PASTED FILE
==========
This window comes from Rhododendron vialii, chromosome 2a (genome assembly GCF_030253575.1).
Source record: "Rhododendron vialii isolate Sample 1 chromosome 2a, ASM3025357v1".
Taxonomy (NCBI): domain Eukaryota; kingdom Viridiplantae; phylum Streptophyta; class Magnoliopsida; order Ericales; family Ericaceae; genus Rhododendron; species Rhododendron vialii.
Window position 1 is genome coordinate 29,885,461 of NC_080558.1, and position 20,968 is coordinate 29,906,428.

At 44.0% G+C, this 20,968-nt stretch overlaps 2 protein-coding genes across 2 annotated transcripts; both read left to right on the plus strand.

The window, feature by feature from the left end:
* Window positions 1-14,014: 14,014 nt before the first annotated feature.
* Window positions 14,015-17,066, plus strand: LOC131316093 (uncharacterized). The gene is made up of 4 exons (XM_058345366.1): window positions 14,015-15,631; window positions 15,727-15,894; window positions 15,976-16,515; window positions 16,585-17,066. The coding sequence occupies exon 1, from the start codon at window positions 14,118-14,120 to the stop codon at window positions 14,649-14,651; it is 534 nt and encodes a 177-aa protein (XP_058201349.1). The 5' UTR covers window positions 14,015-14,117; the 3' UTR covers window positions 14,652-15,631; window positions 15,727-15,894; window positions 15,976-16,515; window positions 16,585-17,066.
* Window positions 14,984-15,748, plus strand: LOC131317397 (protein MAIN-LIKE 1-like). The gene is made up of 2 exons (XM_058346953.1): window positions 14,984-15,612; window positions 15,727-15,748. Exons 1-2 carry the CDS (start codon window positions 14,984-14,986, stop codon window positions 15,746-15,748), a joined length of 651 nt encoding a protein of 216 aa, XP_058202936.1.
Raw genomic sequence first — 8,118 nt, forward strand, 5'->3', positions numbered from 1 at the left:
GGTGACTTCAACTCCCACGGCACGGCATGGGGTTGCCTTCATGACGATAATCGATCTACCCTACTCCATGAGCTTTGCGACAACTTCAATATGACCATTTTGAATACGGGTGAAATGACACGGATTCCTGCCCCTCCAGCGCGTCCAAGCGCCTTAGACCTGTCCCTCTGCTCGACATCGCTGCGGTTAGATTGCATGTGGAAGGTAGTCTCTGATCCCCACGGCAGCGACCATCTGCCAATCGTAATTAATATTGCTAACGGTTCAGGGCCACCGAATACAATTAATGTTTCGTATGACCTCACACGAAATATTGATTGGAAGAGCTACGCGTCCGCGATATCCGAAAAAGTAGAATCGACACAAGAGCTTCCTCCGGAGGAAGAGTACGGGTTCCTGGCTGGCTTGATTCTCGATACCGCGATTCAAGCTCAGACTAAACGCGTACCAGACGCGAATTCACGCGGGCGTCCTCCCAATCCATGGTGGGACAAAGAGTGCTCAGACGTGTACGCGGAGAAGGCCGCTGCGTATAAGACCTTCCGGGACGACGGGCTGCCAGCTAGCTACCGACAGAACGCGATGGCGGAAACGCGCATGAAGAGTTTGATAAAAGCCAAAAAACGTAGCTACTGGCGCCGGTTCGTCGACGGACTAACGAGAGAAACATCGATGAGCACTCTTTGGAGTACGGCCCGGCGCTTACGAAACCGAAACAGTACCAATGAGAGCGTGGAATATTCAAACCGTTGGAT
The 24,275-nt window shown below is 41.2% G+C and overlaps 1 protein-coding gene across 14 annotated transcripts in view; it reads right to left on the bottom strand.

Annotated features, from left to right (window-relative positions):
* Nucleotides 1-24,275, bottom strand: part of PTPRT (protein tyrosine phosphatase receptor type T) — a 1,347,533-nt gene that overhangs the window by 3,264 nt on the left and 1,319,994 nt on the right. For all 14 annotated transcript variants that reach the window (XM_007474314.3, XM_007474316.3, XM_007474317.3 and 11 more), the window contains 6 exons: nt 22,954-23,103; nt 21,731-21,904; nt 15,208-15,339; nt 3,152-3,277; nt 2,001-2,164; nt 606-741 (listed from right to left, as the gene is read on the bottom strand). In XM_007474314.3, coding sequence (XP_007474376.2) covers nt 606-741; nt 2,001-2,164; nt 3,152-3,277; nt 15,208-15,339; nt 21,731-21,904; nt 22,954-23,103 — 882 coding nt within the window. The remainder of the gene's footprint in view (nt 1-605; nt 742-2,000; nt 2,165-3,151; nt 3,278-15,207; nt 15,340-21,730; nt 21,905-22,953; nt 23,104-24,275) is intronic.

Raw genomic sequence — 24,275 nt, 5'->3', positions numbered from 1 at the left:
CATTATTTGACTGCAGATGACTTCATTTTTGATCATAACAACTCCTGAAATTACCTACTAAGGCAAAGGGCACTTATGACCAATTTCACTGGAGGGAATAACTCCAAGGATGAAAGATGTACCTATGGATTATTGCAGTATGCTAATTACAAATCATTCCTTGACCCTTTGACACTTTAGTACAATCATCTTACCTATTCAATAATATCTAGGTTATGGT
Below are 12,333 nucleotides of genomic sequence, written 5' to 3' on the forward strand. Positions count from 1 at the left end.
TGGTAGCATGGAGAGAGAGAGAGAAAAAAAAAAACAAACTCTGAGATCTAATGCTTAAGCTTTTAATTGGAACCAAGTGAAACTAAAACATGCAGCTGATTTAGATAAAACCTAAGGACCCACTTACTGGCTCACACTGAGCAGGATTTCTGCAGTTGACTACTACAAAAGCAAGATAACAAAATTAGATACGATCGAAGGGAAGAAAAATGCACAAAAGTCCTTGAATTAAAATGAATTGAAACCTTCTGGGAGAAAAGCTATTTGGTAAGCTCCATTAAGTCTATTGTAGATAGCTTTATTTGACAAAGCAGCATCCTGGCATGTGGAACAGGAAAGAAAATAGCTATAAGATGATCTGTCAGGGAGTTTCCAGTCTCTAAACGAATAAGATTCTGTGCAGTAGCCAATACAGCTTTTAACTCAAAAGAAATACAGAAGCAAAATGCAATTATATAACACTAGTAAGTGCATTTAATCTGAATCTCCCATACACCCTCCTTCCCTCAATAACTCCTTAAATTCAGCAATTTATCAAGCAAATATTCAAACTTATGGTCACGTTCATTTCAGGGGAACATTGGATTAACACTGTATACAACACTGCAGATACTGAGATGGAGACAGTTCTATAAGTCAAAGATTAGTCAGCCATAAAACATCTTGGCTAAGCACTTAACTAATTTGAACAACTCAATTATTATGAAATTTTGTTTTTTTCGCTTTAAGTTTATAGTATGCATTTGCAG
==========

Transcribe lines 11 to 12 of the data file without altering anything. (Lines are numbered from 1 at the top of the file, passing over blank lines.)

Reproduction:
GGTGACTTCAACTCCCACGGCACGGCATGGGGTTGCCTTCATGACGATAATCGATCTACCCTACTCCATGAGCTTTGCGACAACTTCAATATGACCATTTTGAATACGGGTGAAATGACACGGATTCCTGCCCCTCCAGCGCGTCCAAGCGCCTTAGACCTGTCCCTCTGCTCGACATCGCTGCGGTTAGATTGCATGTGGAAGGTAGTCTCTGATCCCCACGGCAGCGACCATCTGCCAATCGTAATTAATATTGCTAACGGTTCAGGGCCACCGAATACAATTAATGTTTCGTATGACCTCACACGAAATATTGATTGGAAGAGCTACGCGTCCGCGATATCCGAAAAAGTAGAATCGACACAAGAGCTTCCTCCGGAGGAAGAGTACGGGTTCCTGGCTGGCTTGATTCTCGATACCGCGATTCAAGCTCAGACTAAACGCGTACCAGACGCGAATTCACGCGGGCGTCCTCCCAATCCATGGTGGGACAAAGAGTGCTCAGACGTGTACGCGGAGAAGGCCGCTGCGTATAAGACCTTCCGGGACGACGGGCTGCCAGCTAGCTACCGACAGAACGCGATGGCGGAAACGCGCATGAAGAGTTTGATAAAAGCCAAAAAACGTAGCTACTGGCGCCGGTTCGTCGACGGACTAACGAGAGAAACATCGATGAGCACTCTTTGGAGTACGGCCCGGCGCTTACGAAACCGAAACAGTACCAATGAGAGCGTGGAATATTCAAACCGTTGGAT
The 24,275-nt window shown below is 41.2% G+C and overlaps 1 protein-coding gene across 14 annotated transcripts in view; it reads right to left on the bottom strand.